The risk of a market breakdown can be self-fulfilling because it leads investors without pressing liquidity needs to sell preemptively, to avoid the possibility of having to sell at lower prices in the future. Individual investors may prefer selling preemptively today if they expect conditions to deteriorate sufficiently tomorrow. Aggregate sales today have a direct effect on the price today, but they also have an indirect effect on the price tomorrow, through their effects on dealer balance sheets. If this balance sheet effect is sufficiently strong, an individual investor’s incentive to sell preemptively can be higher if many other investors also sell preemptively. When others are selling today, an investor would rather sell today than wait and risk having to sell tomorrow—by which time, dealers may be overloaded with inventory, resulting in much lower prices.

Methodology: Modeling Behavior in Times of Tress

To determine what could lead to Treasury market fragility, the authors developed a theoretical model of a safe asset market with three types of market participants: investors valuing safety, investors valuing liquidity, and constrained dealers. The authors then modeled how these three groups behave in times of stress.

Results: The Dash for Cash Can Become a Market Run

The model showed that while safety investors and liquidity investors can interact symbiotically with offsetting trades in times of stress, liquidity investors’ strategic interaction harbored the potential for self-fulfilling fragility. Worried about having to sell at potentially worse prices in the future, liquidity investors may sell preemptively, leading to self-fulfilling market runs that are like traditional bank runs in some respects.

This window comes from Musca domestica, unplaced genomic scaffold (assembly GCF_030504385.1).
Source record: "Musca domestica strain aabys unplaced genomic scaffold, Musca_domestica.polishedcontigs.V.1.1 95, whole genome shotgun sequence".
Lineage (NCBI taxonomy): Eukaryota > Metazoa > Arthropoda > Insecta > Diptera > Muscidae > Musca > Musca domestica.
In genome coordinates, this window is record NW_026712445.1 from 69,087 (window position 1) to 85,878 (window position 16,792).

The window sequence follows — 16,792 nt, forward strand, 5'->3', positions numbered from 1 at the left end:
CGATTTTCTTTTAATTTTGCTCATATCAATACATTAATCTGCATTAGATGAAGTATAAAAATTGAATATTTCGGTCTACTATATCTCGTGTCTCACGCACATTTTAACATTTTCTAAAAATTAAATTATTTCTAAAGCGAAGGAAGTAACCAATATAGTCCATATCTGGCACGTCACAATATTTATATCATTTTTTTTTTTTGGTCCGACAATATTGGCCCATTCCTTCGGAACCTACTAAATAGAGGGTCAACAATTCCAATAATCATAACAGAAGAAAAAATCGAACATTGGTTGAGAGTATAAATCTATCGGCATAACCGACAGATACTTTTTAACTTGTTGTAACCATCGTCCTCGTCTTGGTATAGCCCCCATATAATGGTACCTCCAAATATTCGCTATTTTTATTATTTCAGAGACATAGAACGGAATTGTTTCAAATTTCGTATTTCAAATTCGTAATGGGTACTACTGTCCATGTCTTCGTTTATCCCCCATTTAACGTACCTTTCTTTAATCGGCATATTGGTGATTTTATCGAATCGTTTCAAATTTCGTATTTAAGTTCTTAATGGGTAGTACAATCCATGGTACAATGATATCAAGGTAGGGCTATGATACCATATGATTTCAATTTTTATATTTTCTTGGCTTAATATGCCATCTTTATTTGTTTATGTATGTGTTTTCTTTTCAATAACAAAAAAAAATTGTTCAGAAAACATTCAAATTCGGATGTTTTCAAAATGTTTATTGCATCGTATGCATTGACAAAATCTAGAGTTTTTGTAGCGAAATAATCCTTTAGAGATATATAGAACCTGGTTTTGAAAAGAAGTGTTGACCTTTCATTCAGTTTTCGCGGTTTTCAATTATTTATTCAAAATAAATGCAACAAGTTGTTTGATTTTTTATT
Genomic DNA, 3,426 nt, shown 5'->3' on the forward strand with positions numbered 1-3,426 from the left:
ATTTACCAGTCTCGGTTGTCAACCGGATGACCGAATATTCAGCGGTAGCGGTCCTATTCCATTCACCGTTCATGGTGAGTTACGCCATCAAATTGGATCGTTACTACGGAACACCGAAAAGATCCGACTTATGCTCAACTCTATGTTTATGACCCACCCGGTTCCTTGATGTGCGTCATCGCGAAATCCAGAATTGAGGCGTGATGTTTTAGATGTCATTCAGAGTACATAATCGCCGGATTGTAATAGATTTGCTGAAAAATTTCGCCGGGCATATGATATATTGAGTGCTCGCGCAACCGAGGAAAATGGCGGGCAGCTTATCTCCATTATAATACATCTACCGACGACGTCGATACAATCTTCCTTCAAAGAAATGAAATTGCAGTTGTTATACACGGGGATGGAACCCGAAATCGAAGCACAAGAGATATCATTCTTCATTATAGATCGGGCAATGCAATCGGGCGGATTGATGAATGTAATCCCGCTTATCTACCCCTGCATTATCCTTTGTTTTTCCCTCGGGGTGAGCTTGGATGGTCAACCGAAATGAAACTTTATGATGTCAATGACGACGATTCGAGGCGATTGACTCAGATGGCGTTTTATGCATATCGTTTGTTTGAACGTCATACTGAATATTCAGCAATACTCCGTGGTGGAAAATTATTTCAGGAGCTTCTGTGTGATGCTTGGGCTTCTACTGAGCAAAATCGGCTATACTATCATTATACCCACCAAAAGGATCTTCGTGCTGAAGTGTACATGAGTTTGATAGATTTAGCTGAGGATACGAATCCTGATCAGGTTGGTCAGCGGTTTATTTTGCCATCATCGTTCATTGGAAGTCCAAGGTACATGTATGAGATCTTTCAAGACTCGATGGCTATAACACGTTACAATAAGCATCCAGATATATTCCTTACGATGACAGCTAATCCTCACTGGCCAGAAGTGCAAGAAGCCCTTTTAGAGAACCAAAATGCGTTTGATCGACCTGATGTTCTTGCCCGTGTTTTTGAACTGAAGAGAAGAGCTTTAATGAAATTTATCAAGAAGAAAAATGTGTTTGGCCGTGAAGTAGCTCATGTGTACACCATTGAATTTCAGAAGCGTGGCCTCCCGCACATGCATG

Conclusion: Dealer-focused Markets Are Fragile, but Policymakers Can Help

The authors show that flight-to-safety episodes can exacerbate the dash for cash when markets are fragile. Demand by flight-to-safety investors early on in a stress episode increases prices both contemporaneously and, by relaxing dealer balance sheets, in the future. If the strategic concerns of liquidity investors are sufficiently strong, then additional demand from safety-first investors today can induce liquidity investors to sell today, precisely because the market today has a relatively higher capacity to absorb sales. Then, a flight-to-safety triggers a dash for cash, amplifying existing market fragility.

This explains how safe asset markets can experience price crashes, as in March 2020, and it also shows how policymakers can support Treasury market liquidity going forward. Announcements and timing of policy interventions can have large effects, well before the interventions are executed. The authors show that an asset purchase facility can have a large effect upon announcement by shifting strategic investors from the “run” equilibrium to the “hold” equilibrium, even if the facility does not become active until a future date. Similarly, policy interventions that relax dealer balance sheet constraints can be stabilizing, so long as they relax balance sheet constraints in the future as well.

Finally, the model shows that markets where dealers play a large role in intermediating sequential flows are inherently fragile. Reducing the role of dealers by making changes to market structure, whereby trades are all-to-all, can therefore reduce the fragility of safe asset markets.